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Inter-governmental Authority on Development (IGAD) and the UN’s Food and Agriculture Organization (FAO) have called for urgent action as vulnerable communities in the IGAD region continue to experience droughts that are eroding their flexibility to food and nutrition insecurity

Farmers and herders are experiencing the impacts of poor harvests, depleted food and animal feedstock. (Image Source: Adobe Stock)Farmers and herders are experiencing the impacts of poor harvests, depleted food and animal feedstock. (Image Source: Adobe Stock)

In a joint statement by the IGAD executive secretary Dr Workneh Gebeyehu and FAO subregional coordinator for Eastern Africa, Dr Chimimba David Phiri, it has been noted that as of October 2021, 26 million people were already facing high levels of food insecurity (IPC Phase 3+), according to the Food Security and Nutrition Working Group (FSNWG), which is co-chaired by IGAD and FAO. Due to the threat of worsening drought conditions, food insecurity might worsen during the first half of 2022 across the Horn of Africa. Urgent action is therefore required now to safeguard livelihoods, save lives, and prevent possible starvation in some areas.

Drought conditions are already affecting the arid and semi-arid lands of Kenya, southern and central Somalia, and Belg-receiving areas of southern and south-eastern Ethiopia as consecutive poor rainfall seasons have driven below-average crop production, rising cereal prices, poor rangeland conditions, reduced livestock production, and drought-related animal deaths in many areas.

Moreover, as forecast by the IGAD Climate Prediction and Applications Centre (ICPAC), the start of the current October-December 2021 rainy season has been significantly delayed, with little to no rainfall observed to date in many areas, raising the probability of another poor season. Should this happen, agricultural and pastoral conditions will further deteriorate, causing households already struggling with the effects of multiple, concurrent hazards (climate variability, conflict, COVID-19, and desert locusts) to employ negative coping strategies and reduce their food consumption. This is a major source of concern as food insecurity in the region has historically increased sharply following consecutive poor rainfall seasons.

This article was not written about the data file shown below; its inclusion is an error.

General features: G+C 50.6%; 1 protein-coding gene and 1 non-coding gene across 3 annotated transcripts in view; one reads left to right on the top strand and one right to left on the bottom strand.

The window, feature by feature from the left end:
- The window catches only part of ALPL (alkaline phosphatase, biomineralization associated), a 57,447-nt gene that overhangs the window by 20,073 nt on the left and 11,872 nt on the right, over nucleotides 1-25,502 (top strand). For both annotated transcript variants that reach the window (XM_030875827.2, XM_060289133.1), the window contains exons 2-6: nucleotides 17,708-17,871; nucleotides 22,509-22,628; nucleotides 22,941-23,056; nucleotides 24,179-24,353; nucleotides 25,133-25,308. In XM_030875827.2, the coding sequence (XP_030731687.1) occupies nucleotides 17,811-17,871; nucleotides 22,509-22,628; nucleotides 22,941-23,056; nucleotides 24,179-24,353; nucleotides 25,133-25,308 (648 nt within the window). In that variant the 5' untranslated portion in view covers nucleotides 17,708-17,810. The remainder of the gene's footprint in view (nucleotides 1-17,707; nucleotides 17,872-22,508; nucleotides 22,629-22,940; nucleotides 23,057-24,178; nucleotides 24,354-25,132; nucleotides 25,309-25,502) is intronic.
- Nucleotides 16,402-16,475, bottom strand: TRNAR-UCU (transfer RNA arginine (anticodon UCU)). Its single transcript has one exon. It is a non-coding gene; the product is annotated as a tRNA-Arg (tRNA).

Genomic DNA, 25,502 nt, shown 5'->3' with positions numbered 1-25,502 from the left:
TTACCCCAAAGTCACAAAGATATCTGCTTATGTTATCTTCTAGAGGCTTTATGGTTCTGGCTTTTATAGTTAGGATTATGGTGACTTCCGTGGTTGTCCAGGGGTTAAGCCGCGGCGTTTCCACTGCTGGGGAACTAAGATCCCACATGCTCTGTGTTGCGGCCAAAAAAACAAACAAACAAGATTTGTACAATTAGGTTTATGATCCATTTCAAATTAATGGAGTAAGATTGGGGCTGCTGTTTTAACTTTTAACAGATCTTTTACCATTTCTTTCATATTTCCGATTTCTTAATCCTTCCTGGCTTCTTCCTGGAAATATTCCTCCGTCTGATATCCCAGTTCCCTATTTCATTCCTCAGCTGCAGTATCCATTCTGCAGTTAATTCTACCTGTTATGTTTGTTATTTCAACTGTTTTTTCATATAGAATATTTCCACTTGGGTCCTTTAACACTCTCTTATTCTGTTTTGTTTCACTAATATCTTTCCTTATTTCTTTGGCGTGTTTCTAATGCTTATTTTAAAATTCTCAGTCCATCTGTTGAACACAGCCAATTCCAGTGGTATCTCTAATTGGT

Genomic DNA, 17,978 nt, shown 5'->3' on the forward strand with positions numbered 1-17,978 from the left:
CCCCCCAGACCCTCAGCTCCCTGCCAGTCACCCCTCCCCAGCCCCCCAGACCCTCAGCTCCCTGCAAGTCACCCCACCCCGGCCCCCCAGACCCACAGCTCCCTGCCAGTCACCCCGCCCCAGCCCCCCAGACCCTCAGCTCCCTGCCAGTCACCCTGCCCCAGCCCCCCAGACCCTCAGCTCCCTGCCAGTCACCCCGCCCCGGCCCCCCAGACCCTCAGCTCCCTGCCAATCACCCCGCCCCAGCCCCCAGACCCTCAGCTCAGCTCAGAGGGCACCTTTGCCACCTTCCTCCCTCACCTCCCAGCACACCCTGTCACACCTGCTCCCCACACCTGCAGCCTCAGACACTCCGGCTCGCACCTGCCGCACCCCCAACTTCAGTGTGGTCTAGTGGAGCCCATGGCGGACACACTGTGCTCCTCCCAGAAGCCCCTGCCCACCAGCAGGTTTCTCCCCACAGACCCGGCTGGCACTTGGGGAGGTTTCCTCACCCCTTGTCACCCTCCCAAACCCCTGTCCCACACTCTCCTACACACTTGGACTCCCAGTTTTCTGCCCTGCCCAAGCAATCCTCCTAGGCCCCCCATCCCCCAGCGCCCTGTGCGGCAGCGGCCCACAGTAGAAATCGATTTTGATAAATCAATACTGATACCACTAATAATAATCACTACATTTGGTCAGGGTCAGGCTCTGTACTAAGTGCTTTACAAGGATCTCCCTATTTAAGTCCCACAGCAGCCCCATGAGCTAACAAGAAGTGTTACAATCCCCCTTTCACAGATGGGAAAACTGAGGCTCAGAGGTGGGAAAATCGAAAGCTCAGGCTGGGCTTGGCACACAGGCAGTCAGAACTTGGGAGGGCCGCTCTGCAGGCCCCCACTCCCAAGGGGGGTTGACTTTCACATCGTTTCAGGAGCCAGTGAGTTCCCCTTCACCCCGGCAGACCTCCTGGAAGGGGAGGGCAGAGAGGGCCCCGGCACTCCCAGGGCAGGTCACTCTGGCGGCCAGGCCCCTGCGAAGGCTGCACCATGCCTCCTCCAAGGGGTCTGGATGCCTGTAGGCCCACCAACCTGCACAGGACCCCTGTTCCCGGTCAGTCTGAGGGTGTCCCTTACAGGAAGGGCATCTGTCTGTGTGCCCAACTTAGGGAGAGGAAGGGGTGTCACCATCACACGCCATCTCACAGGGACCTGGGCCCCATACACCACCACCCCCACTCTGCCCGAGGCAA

IGAD Member States continue to work in collaboration with development partners to anticipate and respond to various food security threats and build the resilience of vulnerable communities to recurrent threats and crises. IGAD and FAO share a long-standing history of successful partnership and collaboration in building the region’s resilience in several areas, including but not limited to livelihood support to strengthen resilience against droughts. 

Such resilience-building efforts have significantly improved the ability of households to withstand the impacts of shocks. However, the increased frequency of climatic hazards, combined with the effects of other stressors, is threatening these hard-won gains. It is, therefore, crucial to act now to protect these resilience gains and prevent more people from sliding into food insecurity and malnutrition.